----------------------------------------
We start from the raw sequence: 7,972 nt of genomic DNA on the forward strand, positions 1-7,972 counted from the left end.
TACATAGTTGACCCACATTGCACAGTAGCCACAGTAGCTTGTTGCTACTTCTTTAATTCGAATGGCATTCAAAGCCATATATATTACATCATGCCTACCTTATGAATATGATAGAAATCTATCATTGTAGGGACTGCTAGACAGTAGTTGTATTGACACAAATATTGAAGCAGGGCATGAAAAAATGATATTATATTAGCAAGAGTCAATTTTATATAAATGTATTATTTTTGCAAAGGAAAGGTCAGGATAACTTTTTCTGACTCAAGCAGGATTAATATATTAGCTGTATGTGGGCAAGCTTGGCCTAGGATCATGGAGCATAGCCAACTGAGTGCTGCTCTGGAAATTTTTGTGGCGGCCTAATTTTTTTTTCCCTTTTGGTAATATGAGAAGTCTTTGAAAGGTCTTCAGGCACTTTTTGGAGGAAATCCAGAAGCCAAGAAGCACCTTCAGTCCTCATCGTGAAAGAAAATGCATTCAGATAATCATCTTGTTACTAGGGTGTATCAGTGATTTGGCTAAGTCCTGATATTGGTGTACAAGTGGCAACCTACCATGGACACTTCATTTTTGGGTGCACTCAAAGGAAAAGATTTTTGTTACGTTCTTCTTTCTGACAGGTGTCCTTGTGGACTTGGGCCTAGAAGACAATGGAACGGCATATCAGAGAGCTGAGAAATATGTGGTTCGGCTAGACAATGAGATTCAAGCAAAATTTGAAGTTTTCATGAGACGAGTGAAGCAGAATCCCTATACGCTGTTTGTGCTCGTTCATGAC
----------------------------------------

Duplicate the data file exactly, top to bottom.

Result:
We start from the raw sequence: 7,972 nt of genomic DNA on the forward strand, positions 1-7,972 counted from the left end.
TACATAGTTGACCCACATTGCACAGTAGCCACAGTAGCTTGTTGCTACTTCTTTAATTCGAATGGCATTCAAAGCCATATATATTACATCATGCCTACCTTATGAATATGATAGAAATCTATCATTGTAGGGACTGCTAGACAGTAGTTGTATTGACACAAATATTGAAGCAGGGCATGAAAAAATGATATTATATTAGCAAGAGTCAATTTTATATAAATGTATTATTTTTGCAAAGGAAAGGTCAGGATAACTTTTTCTGACTCAAGCAGGATTAATATATTAGCTGTATGTGGGCAAGCTTGGCCTAGGATCATGGAGCATAGCCAACTGAGTGCTGCTCTGGAAATTTTTGTGGCGGCCTAATTTTTTTTTCCCTTTTGGTAATATGAGAAGTCTTTGAAAGGTCTTCAGGCACTTTTTGGAGGAAATCCAGAAGCCAAGAAGCACCTTCAGTCCTCATCGTGAAAGAAAATGCATTCAGATAATCATCTTGTTACTAGGGTGTATCAGTGATTTGGCTAAGTCCTGATATTGGTGTACAAGTGGCAACCTACCATGGACACTTCATTTTTGGGTGCACTCAAAGGAAAAGATTTTTGTTACGTTCTTCTTTCTGACAGGTGTCCTTGTGGACTTGGGCCTAGAAGACAATGGAACGGCATATCAGAGAGCTGAGAAATATGTGGTTCGGCTAGACAATGAGATTCAAGCAAAATTTGAAGTTTTCATGAGACGAGTGAAGCAGAATCCCTATACGCTGTTTGTGCTCGTTCATGAC